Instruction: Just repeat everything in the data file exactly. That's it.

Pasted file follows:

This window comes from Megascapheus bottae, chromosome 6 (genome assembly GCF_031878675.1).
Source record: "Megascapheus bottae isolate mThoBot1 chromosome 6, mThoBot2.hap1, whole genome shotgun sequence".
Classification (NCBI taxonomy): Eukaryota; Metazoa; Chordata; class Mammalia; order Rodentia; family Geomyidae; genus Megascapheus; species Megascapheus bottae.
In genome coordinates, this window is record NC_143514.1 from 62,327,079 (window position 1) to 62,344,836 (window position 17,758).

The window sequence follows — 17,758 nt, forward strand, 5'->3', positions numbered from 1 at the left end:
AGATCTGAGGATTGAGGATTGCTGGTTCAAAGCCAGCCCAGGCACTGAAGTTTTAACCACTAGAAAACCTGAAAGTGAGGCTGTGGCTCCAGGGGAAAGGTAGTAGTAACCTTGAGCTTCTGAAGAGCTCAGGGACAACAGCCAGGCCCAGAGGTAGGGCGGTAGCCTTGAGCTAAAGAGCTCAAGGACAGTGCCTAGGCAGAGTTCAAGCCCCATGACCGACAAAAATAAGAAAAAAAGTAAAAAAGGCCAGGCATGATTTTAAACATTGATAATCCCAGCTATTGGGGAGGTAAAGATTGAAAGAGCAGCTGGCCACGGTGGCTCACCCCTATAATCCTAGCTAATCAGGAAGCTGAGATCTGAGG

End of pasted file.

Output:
This window comes from Megascapheus bottae, chromosome 6 (genome assembly GCF_031878675.1).
Source record: "Megascapheus bottae isolate mThoBot1 chromosome 6, mThoBot2.hap1, whole genome shotgun sequence".
Classification (NCBI taxonomy): Eukaryota; Metazoa; Chordata; class Mammalia; order Rodentia; family Geomyidae; genus Megascapheus; species Megascapheus bottae.
In genome coordinates, this window is record NC_143514.1 from 62,327,079 (window position 1) to 62,344,836 (window position 17,758).

The window sequence follows — 17,758 nt, forward strand, 5'->3', positions numbered from 1 at the left end:
AGATCTGAGGATTGAGGATTGCTGGTTCAAAGCCAGCCCAGGCACTGAAGTTTTAACCACTAGAAAACCTGAAAGTGAGGCTGTGGCTCCAGGGGAAAGGTAGTAGTAACCTTGAGCTTCTGAAGAGCTCAGGGACAACAGCCAGGCCCAGAGGTAGGGCGGTAGCCTTGAGCTAAAGAGCTCAAGGACAGTGCCTAGGCAGAGTTCAAGCCCCATGACCGACAAAAATAAGAAAAAAAGTAAAAAAGGCCAGGCATGATTTTAAACATTGATAATCCCAGCTATTGGGGAGGTAAAGATTGAAAGAGCAGCTGGCCACGGTGGCTCACCCCTATAATCCTAGCTAATCAGGAAGCTGAGATCTGAGG